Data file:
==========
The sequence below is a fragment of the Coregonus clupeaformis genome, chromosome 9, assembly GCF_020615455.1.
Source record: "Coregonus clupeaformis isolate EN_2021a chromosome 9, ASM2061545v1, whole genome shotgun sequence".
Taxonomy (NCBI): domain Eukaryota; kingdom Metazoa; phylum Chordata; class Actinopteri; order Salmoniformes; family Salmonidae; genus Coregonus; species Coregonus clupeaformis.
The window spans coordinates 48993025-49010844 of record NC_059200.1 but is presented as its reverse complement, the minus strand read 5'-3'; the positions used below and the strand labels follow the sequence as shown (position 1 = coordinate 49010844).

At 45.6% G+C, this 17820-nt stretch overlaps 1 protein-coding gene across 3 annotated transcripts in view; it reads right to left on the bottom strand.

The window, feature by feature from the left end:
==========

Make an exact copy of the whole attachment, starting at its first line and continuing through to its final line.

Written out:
The sequence below is a fragment of the Coregonus clupeaformis genome, chromosome 9, assembly GCF_020615455.1.
Source record: "Coregonus clupeaformis isolate EN_2021a chromosome 9, ASM2061545v1, whole genome shotgun sequence".
Taxonomy (NCBI): domain Eukaryota; kingdom Metazoa; phylum Chordata; class Actinopteri; order Salmoniformes; family Salmonidae; genus Coregonus; species Coregonus clupeaformis.
The window spans coordinates 48993025-49010844 of record NC_059200.1 but is presented as its reverse complement, the minus strand read 5'-3'; the positions used below and the strand labels follow the sequence as shown (position 1 = coordinate 49010844).

At 45.6% G+C, this 17820-nt stretch overlaps 1 protein-coding gene across 3 annotated transcripts in view; it reads right to left on the bottom strand.

The window, feature by feature from the left end: